It appears that every celebrity on the planet has a Web site. While they vary considerably, there are two universal traits: Keep their flame...
It appears that every celebrity on the planet has a Web site. While they vary considerably, there are two universal traits: Keep their flame alive and communicate with their fans. This can also vary. For some, the latter purpose means keeping their admirers at arm’s length.
Take a look at www.madonna.com (turn the speakers down first) and see how a true celebrity handles fans. There is no feedback option at all, and the menu for “e-mail link” allows you to send the URL to a friend.
Because those of us who aren’t celebrities get more than enough unwanted electronic mail, it’s hard to imagine what a famous person — like Madonna — gets in her inbox. You would not expect her to spend her time online, answering lame questions or suffering the criticism that any controversial person attracts. On the other hand, her flashy, arms-length site doesn’t really make you want to drop her a line.
There are varying formats, both honest and disingenuous. Some provide what appears to be a direct link, but it will no sooner find its target than a note addressed to email@example.com would. Others provide message boards, to which they may or may not contribute — or even read. And those like Madonna (Bob Dylan, U2, et al) don’t even suggest you could ever get an answer.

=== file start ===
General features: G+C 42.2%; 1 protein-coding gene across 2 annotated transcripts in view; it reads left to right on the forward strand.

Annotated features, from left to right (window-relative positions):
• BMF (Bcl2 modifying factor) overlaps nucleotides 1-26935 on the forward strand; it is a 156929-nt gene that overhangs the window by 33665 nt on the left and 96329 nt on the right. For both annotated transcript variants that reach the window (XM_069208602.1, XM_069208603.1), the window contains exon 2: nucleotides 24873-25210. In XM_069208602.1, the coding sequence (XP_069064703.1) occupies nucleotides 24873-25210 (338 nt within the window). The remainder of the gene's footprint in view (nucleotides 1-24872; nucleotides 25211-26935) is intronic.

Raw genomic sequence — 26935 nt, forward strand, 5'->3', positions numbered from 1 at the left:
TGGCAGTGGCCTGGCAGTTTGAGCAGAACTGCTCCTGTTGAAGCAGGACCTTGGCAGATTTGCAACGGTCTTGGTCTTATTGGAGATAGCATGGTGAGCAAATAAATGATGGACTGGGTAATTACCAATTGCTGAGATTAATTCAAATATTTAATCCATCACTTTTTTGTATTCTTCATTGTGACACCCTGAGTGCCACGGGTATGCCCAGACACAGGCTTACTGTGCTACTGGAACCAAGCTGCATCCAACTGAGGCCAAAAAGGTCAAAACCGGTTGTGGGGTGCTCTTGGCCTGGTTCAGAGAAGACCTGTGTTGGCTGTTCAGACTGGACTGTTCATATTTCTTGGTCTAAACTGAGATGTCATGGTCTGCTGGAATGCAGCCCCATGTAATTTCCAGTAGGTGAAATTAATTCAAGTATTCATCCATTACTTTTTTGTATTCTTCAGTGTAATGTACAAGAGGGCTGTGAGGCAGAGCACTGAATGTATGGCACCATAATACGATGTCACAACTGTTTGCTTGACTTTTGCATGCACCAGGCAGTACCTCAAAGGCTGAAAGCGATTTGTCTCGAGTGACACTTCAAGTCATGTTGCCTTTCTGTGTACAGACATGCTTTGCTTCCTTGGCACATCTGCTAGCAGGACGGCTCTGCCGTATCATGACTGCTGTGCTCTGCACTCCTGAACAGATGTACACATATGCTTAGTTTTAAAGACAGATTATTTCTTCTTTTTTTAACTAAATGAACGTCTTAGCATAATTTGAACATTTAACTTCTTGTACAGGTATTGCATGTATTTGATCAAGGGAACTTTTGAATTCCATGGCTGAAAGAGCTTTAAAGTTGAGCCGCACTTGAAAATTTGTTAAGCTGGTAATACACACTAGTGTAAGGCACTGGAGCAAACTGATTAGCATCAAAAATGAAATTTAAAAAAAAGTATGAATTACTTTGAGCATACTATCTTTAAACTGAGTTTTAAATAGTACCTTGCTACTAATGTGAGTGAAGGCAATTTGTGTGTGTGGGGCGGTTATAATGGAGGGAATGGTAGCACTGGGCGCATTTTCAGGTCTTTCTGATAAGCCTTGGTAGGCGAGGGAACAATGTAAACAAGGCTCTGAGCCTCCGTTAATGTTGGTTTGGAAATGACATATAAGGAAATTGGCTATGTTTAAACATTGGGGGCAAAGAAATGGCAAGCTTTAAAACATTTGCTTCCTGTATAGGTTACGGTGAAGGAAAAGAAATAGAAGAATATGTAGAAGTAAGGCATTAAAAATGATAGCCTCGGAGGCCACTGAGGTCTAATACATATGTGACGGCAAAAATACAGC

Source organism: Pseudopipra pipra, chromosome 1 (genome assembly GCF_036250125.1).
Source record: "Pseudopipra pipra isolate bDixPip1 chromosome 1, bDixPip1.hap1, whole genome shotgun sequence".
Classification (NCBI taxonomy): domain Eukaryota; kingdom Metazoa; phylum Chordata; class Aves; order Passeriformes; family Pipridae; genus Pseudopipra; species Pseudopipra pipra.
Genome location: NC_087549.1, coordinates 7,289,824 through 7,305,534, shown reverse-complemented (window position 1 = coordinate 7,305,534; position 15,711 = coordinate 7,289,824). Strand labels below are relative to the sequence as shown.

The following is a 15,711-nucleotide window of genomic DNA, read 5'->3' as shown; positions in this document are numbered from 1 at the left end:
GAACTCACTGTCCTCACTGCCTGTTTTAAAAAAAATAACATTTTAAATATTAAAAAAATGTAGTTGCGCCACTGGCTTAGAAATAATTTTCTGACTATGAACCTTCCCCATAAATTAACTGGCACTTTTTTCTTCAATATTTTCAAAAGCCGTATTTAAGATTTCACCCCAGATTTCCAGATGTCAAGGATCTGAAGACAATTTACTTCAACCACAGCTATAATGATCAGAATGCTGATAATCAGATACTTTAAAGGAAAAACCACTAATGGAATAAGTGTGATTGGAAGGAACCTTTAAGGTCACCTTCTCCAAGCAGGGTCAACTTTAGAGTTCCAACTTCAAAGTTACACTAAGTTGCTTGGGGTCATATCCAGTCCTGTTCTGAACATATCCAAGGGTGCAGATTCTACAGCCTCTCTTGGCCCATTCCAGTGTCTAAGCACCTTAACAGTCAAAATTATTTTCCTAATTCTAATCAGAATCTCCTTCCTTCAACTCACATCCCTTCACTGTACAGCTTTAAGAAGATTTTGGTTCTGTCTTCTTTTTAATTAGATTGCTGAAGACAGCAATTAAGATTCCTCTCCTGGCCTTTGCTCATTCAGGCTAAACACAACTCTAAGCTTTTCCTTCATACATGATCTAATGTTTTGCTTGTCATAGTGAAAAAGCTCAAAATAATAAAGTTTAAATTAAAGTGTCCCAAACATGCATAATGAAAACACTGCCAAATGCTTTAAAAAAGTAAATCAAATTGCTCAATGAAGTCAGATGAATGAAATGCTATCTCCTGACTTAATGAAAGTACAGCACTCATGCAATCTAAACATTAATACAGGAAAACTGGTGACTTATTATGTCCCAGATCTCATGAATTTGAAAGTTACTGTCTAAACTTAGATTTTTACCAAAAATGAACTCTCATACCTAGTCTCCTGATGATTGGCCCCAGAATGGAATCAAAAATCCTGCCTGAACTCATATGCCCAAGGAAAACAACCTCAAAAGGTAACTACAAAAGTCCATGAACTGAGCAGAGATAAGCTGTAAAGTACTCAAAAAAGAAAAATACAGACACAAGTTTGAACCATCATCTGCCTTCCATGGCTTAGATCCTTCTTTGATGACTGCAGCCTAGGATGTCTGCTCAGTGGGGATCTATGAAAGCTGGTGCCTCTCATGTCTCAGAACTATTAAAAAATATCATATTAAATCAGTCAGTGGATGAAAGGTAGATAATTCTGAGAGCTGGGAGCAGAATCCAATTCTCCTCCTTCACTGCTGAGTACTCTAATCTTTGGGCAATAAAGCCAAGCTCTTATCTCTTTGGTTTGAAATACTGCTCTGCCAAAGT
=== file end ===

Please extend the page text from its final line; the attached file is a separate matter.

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In any case, the same rule applies to celebrities as anyone else: If they spent all their time answering e-mail, they wouldn’t have any time to be celebrities.
Which is why I like Ian Hunter’s site (www.ianhunter.com). Hunter had a brief flash of worldwide fame in the 1970s as leader of Mott the Hoople, and has operated under the radar ever since. His online “column,” dubbed Horse’s Mouth, has evolved since the first issue in April 2000. At first it was a typical online diary, what he did over the last month. After a short time he began a dialogue with fans, selectively answering questions in context.
He found his voice soon enough. The columns now have a snarky sense of fun, as if all the fans are waiting at the stage door asking questions. He occasionally provides a deep answer that will interest everyone, but they are mostly meant for the recipient only. Who else understands a notation such as “Chris Jerome: Noted” but Chris?
People can write in a question, and be sure that it will reach the Man Himself. He answers them indirectly, and addresses only what falls within his comfort zone. This is more interesting than a bulletin board, because it doesn’t contain nebulous opinions from bored fans. Hunter stays close enough to his fans, giving them something back for their support while controlling the situation. Perhaps he is following the advice that John Lennon bestowed on his contemporaries: “Fans are great if you don’t let them breathe on you.”
Hunter has found the right blend, but the quality of feedback depends on the site and the celebrity. There is always the notion that a unique message of substance will eventually reach its intended recipient. On the other hand, there is the idea that people with something important to say won’t spend a lot of time online seeking validation from famous people.